• Government regulatory action and private litigation relating to PFAS continues to expand
  • EPA issued a PFAS-related test order under Section 4 of the Toxic Substances Control Act on June 6, 2022
  • This is the first of several anticipated orders for PFAS manufacturers to conduct testing on the human/ecological effects of certain PFAS
  • EPA's action coincides with other novel PFAS regulation, like an expected ban on PFAS in clothing in New York

The Environmental Protection Agency (EPA) issued the first in an anticipated series of test orders under Section 4 of the Toxic Substances Control Act (TSCA) on June 6, 2022.1 Under the order, the companies identified by EPA are required to conduct testing or submit certain existing data on per- and polyfluoroalkyl substances (PFAS).2

PFAS are widely used, long-lasting chemicals. Certain components in these substances can break down very slowly over time. There are thousands of PFAS-related chemicals. They are found in many different consumer, commercial, and industrial products. Because of their potential persistence, certain PFAS are detectible in the blood of people and animals and can be present at low levels in a variety of food products and in the environment.3 In recent years, certain researchers have begun alleging links between PFAS and adverse health outcomes.4

EPA's June 6 order is a part of its National PFAS Testing Strategy. This is intended to "evaluate a large number of PFAS for potential human and ecological effects" as "most PFAS lack data for robustly characterizing their potential toxicity."5 To achieve that goal, EPA is exercising its "authority to require PFAS manufacturers to conduct and fund . . . [] studies" on the effects of PFAS. The order requires four entities—the Chemours Company, DuPont De Nemours Inc., National Foam Inc., and Johnson Controls Inc.—to report data on 6:2 fluorotelomer sulfonamide betaine, a "surfactant used to make commercial fire-fighting foams and . . . certain floor finishes."6 The required testing will be tiered—that is, further testing may be required depending on the results submitted to EPA in the first tier. The first-tier testing will be due to EPA 400 days after the effective date of the order. In order to share in costs, the companies receiving the order may participate in a consortium for testing.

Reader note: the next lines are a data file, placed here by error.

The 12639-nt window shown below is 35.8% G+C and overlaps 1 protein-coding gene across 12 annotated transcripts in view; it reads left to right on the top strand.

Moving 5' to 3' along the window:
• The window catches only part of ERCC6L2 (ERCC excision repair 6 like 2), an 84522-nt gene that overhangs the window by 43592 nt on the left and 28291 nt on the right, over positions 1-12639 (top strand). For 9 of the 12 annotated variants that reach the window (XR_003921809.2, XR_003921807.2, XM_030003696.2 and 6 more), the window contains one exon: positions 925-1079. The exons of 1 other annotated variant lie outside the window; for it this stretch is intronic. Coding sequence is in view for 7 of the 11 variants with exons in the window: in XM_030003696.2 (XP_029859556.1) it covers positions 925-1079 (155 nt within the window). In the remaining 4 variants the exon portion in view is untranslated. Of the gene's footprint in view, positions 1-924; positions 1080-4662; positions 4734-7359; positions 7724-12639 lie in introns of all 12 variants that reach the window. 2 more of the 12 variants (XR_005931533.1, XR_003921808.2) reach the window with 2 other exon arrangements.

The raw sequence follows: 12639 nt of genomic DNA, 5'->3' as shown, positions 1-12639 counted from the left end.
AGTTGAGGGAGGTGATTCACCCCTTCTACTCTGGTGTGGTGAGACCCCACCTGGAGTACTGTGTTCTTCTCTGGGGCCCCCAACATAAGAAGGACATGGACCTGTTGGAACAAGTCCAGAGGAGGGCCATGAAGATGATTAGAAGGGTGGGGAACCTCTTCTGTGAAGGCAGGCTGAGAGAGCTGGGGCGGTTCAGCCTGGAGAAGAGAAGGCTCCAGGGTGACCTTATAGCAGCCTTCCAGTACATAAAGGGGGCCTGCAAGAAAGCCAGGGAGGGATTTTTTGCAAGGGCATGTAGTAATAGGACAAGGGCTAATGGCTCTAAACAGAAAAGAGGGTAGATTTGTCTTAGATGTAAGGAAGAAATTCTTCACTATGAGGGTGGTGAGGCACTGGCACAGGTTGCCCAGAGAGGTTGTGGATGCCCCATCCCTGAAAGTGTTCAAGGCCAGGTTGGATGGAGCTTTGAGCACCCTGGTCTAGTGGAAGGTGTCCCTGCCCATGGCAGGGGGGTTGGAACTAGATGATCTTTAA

EPA has plans to continue issuing PFAS test orders. The June 6 order is the just the first in a multipart plan that proposes issuing of test orders at each phase.7 As a result, other companies that manufacture PFAS may expect to receive similar EPA directives in the coming months.

Companies with PFAS-containing products are seeing an increasing amount of government regulatory action or private litigation. A recent example of downstream claims is litigation against restaurant chains for the alleged presence of PFAS in food packaging. New York's legislature is also expected to ban PFAS in clothing by 2024. The supporting bill recently passed in the legislature—one of the first in the nation to do so.

Given the growing attention on the use of PFAS chemicals and evolving regulatory standards, companies may wish to consider an audit of their production and products. A number of companies have phased out or are phasing out use of some of the most prominent PFAS chemicals. There are, however, many such chemicals in use. And government regulatory action announcing more conservative human health standards or requiring new data disclosures can precipitate private-party litigation.

For further reading, please see EPA's Authority to Regulate Chemicals in Finished Products: PFAS, PIP (3:1), and Beyond.


1. Order Under Section 4(a)(2) of the Toxic Substances Control Act, EPA (June 6, 2022),

2. EPA Issues First Test Order Under National Testing Strategy for PFAS in Commercial Fire Fighting Foam and Other Uses, EPA (June 6, 2022),

3. PFAS Explained, EPA,

4. Id.; Perfluoroalkyl and Polyfluoroalkyl Substances (PFAS), National Institute of Environmental Health Sciences,

5. National PFAS Testing Strategy, EPA (Oct. 2021), at 3,

6. EPA Issues First Test Order, supra note 2.

7. National PFAS Testing Strategy, supra note 5 at 15.

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